This site is intended to share the beauty I have found in nature's art over man's work.

I do not attempt to recreate, let alone improve on, the landscape works of such incredibly talented photographers as QT Luong. Instead, I try to capture portraits of objects - barns, buildings, machinery - where nature is at work reclaiming the work of man. As with all portraits, this demands comfortable familiarity acquired by patience through hours, days, seasons and years.

Please click on the three-bar menu icon at the top and look around. I have collected these images largely through the generousity of rural property owners who have allowed me access. This site is offered in gratitude to share the beauty I saw.

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Images on this site are digitally optimized for web viewing. However they are presented large to preserve viewing quality. Even scaled down for the web, many are over 1MB.

Furthermore, any backlit computer screen, regardless of quality, is a limited substitute for a fine arts print. Please keep this in mind when viewing my images online.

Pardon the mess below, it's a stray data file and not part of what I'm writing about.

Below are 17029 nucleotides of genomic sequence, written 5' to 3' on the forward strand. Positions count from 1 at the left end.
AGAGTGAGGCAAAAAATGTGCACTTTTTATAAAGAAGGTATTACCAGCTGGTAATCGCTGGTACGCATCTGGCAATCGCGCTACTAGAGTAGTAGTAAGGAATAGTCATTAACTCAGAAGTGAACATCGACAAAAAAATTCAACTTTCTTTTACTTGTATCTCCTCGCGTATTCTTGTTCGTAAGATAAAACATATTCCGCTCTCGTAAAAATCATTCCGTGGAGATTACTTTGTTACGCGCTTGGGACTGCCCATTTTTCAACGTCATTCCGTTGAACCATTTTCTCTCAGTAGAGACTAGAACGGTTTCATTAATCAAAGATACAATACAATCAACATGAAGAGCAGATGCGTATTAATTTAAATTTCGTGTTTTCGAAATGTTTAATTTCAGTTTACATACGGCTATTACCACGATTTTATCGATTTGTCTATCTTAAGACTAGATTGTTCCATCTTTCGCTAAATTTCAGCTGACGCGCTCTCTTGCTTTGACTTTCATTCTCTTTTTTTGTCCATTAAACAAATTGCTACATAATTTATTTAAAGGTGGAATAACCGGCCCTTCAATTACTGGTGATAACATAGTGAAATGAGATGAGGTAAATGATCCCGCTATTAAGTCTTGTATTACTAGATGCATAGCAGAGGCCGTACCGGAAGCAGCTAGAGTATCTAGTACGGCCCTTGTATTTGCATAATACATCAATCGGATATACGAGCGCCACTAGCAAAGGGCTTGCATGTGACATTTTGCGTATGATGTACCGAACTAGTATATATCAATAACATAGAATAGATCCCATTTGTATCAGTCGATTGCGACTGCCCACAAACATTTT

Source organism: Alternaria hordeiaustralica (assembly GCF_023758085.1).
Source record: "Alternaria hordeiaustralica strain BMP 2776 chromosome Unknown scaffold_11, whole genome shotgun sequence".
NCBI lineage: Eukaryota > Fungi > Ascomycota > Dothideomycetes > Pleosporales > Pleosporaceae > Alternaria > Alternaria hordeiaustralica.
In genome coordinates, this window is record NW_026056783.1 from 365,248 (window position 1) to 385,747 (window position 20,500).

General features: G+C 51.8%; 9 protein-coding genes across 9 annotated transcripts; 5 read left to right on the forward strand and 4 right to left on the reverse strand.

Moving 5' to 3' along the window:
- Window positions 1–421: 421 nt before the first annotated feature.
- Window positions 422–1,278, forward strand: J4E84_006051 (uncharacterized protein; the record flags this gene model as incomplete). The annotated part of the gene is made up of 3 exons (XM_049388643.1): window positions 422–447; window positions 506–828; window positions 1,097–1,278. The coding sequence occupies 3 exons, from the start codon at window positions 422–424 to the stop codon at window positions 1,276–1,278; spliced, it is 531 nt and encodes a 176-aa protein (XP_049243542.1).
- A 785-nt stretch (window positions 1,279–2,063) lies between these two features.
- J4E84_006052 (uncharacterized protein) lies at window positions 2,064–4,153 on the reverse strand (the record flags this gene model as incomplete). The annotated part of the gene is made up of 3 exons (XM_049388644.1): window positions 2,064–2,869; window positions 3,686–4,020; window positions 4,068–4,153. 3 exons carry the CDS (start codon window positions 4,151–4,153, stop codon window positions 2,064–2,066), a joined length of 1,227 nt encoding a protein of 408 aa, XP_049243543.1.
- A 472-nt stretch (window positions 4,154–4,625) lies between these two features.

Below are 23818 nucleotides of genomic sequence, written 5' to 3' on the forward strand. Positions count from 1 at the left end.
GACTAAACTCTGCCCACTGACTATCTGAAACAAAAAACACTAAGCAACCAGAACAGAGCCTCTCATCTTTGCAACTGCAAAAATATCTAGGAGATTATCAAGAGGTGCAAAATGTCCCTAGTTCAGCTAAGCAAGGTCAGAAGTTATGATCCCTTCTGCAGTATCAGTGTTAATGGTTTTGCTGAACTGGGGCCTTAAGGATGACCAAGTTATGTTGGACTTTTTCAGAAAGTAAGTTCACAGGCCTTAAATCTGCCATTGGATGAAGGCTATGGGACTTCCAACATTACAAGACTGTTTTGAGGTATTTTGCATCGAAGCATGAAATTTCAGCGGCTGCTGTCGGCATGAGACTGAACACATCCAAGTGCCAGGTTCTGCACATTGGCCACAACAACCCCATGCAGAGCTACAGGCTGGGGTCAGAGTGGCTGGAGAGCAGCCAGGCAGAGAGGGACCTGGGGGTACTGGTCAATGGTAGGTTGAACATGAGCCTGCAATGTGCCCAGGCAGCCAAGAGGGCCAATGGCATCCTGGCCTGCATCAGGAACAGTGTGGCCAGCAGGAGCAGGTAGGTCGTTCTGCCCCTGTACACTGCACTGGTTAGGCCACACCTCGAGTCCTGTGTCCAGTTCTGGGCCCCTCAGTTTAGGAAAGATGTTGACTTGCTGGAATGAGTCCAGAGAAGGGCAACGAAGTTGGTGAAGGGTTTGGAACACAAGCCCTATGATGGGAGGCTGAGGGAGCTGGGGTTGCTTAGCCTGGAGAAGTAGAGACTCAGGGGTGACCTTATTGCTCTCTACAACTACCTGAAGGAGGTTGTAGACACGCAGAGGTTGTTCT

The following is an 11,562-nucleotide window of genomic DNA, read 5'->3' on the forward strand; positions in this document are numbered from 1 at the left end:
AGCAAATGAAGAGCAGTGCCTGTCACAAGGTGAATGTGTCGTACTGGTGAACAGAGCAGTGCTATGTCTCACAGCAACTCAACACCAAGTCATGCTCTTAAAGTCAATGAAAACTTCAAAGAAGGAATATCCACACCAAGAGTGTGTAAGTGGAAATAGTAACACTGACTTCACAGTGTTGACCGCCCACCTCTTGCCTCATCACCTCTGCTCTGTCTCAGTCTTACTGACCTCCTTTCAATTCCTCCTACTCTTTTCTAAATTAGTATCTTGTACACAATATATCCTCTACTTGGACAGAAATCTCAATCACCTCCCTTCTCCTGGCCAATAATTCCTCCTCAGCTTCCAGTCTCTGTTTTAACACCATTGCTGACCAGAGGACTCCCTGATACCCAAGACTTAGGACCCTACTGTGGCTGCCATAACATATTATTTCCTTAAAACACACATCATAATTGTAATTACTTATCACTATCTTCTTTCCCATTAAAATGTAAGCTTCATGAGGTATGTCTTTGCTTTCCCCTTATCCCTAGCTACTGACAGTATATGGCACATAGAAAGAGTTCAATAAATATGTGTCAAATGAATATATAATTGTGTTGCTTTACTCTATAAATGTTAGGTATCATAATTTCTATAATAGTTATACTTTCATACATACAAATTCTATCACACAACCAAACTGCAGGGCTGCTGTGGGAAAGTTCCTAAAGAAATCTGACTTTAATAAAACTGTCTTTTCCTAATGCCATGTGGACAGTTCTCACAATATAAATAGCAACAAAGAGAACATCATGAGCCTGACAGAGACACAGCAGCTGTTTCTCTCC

All poetry and all photography on this site are the original, copyrighted, work of Duncan Dwelle (excepting three images by Jane Tise of me at the top of the tech notes page).

How this site came about

The Northern California counties of Marin and Sonoma exhibit a century and a half of agrarian history in dozens of working farms. Sun, wind, fog, and gravity all work their subtle, slow magic on the structures of man, gradually drawing them back into the earthly elements from which they were constructed. These are the sources of my inspiration.

For forty-five years I’ve travelled rural roads throughout the western U.S., watching transitions - usually slow, as in the weathering of a fence, but sometimes sudden when, for example, a silo collapses in a storm. Few of these old farm structures retain economic value to their owners. Yet I’ve seldom met a farmer who is blind to the beauty of that very decay which he battles daily.

I look for striking photographic images where the work of man and nature gently merge over time - a lichen coated shed, a broken-backed barn, a weathered redwood gate, a rusted farm implement. While today I shoot mostly with professional digital cameras, I record the best of these farmscapes on traditional large format film to capture their naturally exquisite detail and color. I want the image you see to match what nature shared with me - nothing more nor less.